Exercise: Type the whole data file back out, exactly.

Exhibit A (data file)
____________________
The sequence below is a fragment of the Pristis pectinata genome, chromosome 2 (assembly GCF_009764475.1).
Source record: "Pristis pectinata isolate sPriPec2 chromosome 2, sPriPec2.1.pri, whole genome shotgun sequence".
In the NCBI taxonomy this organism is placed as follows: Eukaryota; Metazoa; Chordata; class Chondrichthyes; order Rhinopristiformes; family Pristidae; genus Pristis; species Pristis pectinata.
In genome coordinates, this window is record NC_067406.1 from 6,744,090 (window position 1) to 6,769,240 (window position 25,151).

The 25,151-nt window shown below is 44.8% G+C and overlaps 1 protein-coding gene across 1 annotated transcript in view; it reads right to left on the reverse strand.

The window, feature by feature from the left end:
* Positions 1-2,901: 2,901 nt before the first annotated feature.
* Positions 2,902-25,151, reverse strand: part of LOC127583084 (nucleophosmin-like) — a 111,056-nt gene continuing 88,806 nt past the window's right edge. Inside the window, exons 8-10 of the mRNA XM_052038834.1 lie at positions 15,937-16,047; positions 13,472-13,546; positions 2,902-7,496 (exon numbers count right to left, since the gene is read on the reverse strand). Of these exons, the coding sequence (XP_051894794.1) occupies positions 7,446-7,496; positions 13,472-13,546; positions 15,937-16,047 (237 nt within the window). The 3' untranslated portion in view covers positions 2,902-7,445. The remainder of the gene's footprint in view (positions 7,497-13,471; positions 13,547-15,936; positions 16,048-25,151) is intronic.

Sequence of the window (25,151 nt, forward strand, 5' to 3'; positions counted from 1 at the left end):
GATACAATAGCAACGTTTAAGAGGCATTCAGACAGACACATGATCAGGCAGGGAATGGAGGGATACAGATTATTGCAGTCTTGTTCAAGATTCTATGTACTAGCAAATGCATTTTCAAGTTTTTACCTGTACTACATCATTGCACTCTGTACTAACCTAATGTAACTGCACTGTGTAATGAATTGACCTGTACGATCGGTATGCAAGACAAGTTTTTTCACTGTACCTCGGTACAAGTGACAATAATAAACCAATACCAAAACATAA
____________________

The sequence below is a fragment of the Pristis pectinata genome, chromosome 2 (assembly GCF_009764475.1).
Source record: "Pristis pectinata isolate sPriPec2 chromosome 2, sPriPec2.1.pri, whole genome shotgun sequence".
In the NCBI taxonomy this organism is placed as follows: Eukaryota; Metazoa; Chordata; class Chondrichthyes; order Rhinopristiformes; family Pristidae; genus Pristis; species Pristis pectinata.
In genome coordinates, this window is record NC_067406.1 from 6,744,090 (window position 1) to 6,769,240 (window position 25,151).

The 25,151-nt window shown below is 44.8% G+C and overlaps 1 protein-coding gene across 1 annotated transcript in view; it reads right to left on the reverse strand.

The window, feature by feature from the left end:
* Positions 1-2,901: 2,901 nt before the first annotated feature.
* Positions 2,902-25,151, reverse strand: part of LOC127583084 (nucleophosmin-like) — a 111,056-nt gene continuing 88,806 nt past the window's right edge. Inside the window, exons 8-10 of the mRNA XM_052038834.1 lie at positions 15,937-16,047; positions 13,472-13,546; positions 2,902-7,496 (exon numbers count right to left, since the gene is read on the reverse strand). Of these exons, the coding sequence (XP_051894794.1) occupies positions 7,446-7,496; positions 13,472-13,546; positions 15,937-16,047 (237 nt within the window). The 3' untranslated portion in view covers positions 2,902-7,445. The remainder of the gene's footprint in view (positions 7,497-13,471; positions 13,547-15,936; positions 16,048-25,151) is intronic.

Sequence of the window (25,151 nt, forward strand, 5' to 3'; positions counted from 1 at the left end):
GATACAATAGCAACGTTTAAGAGGCATTCAGACAGACACATGATCAGGCAGGGAATGGAGGGATACAGATTATTGCAGTCTTGTTCAAGATTCTATGTACTAGCAAATGCATTTTCAAGTTTTTACCTGTACTACATCATTGCACTCTGTACTAACCTAATGTAACTGCACTGTGTAATGAATTGACCTGTACGATCGGTATGCAAGACAAGTTTTTTCACTGTACCTCGGTACAAGTGACAATAATAAACCAATACCAAAACATAA